By JIM SLOTEK AND KEVIN WILLIAMSON
Robert Downey Jr. and Sacha Baron Cohen will be puffing from Sherlock Holmes' pipe. Inset, Basil Rathbone as Holmes.
Who's ahead in the race to upgrade Sherlock Holmes for contemporary audiences? It's elementary, says director Guy Ritchie.
"They don't even have a script yet."
The 'they' Ritchie is referring to are Sacha Baron Cohen and Will Ferrell, who have announced plans to team as Holmes and Dr. Watson respectively in a lighthearted spin on Sir Arthur Conan Doyle's iconic sleuth.
Ahead of them, though, is Ritchie's dramatic production which will star Robert Downey Jr. in his first post-Iron Man role. Unlike previous incarnations of the character, Downey Jr.'s deductive genius will be as practiced throwing a punch as he is unraveling a mystery.
"Originally he was this intellectual action man. I think what happened was they played that down because they didn't have the means of executing the action in an interesting way," Ritchie explains. "But now we do have the means and we have the technology, so we're just riding on the back of that. It still remains in its period, but we liked the idea of this intellectual action man."
Ritchie's Holmes shoots this fall after which Downey Jr. will segue to no-brainer Iron Man 2.
TEST RUN: One of the most talked-about surprises at last weekend's Comic-Con expo in San Diego was the sneak screening of preliminary footage from the top-secret, didn't-even-know-they-were-making-it Tron 2.
Back in 1982, the original was famed for its visual effects but barely registered at the box office. Star Wars it was not.
Now 26 years later, Disney obviously believes the cult audience that has grown up with the flick is primed for a return to that video-game-inspired world. Although no release date was revealed -- and we're not sure they've even begun production -- the fleeting luminescent imagery sent fanboys buzzing. In it, a light-cycle chase concludes in the reappearance of Jeff Bridges, reprising his role from the original. The twist? This time it looks like he's the villain.
OOH, BABY: Before she got married in February to producer Nick Cokas, American Idol runner-up Katharine McPhee admits her plan was to have a baby immediately after the wedding.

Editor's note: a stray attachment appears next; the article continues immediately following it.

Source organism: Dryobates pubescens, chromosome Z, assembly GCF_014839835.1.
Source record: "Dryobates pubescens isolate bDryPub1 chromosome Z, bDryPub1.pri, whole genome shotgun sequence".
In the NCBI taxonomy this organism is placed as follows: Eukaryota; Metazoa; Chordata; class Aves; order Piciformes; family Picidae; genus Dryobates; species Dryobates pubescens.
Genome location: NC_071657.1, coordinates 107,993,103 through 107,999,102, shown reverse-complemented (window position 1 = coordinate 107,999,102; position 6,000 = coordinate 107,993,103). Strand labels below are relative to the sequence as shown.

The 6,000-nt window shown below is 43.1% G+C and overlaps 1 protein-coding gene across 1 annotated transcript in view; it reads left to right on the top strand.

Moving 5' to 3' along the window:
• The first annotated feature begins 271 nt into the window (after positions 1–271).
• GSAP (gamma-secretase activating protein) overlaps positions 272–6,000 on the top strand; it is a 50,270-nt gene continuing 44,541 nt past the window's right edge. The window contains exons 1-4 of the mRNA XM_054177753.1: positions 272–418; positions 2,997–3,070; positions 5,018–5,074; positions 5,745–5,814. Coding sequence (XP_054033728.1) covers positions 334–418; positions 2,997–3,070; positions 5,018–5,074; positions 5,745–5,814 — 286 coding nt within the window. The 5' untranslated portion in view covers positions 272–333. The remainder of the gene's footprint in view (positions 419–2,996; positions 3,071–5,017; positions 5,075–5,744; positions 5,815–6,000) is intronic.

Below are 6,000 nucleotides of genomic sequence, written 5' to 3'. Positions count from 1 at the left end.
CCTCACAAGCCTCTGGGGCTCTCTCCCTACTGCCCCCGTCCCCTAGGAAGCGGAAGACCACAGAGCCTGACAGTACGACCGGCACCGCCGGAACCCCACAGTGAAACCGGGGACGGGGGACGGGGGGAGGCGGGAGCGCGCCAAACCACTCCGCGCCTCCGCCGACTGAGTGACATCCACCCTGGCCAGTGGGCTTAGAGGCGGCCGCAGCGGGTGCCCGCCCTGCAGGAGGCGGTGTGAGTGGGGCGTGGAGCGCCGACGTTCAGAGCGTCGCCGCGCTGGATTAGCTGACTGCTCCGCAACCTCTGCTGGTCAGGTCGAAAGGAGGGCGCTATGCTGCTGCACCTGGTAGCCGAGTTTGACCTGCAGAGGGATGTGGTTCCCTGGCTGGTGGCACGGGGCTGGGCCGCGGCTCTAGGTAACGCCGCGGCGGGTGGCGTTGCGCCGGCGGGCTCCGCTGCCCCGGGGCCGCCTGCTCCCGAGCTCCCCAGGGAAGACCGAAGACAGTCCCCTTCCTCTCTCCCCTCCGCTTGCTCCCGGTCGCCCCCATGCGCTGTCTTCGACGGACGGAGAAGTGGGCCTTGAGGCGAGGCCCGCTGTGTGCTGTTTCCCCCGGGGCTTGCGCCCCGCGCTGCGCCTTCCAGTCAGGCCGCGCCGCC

And now? Not so much, says McPhee, who plays a pregnant sorority girl in the comedy House Bunny -- part of a gang of college misfits coached by a Playboy Bunny (Anna Faris) in the art of being popular with guys. The reason she gives was the "preggie pad" she wore. "There were two different bellies," she says. "One was prosthetic and one was a preggie pad that connects at the bottom. I wore that one more often than the actual prostetic, which you wore when you had to show the belly button and that kind of stuff.
"Before I got married, I was like 'I wanna have kids right away. And then I got married, and I was like 'No.' It might have had something to do with wearing the preggie pad for two months. So, thank you House Bunny."
BACK IN TIME: Meanwhile, it was Seth Rogen's idea to have Huey Lewis & The News write a title song for his pot-action comedy Pineapple Express -- just like Lewis did all the time in the '80s. Again, ironically funny.
"This movie is somewhat of an homage to '80s action movies in its own way, and we thought, 'What's the one thing every great '80s movie has? A song by Huey Lewis that sings the title of the movie. I ran it by these guys one day and said, 'Y'know what would be crazy? If we got Huey Lewis to do a song for this.' And for some reason I thought he would be, like, unobtainable. But it was way easier than we thought," Rogen adds wryly. "Two days later, we had a song from Huey Lewis."
Robert Downey Jr has the best fans, and they deserve the best, so please, you know who you are, cut the shit.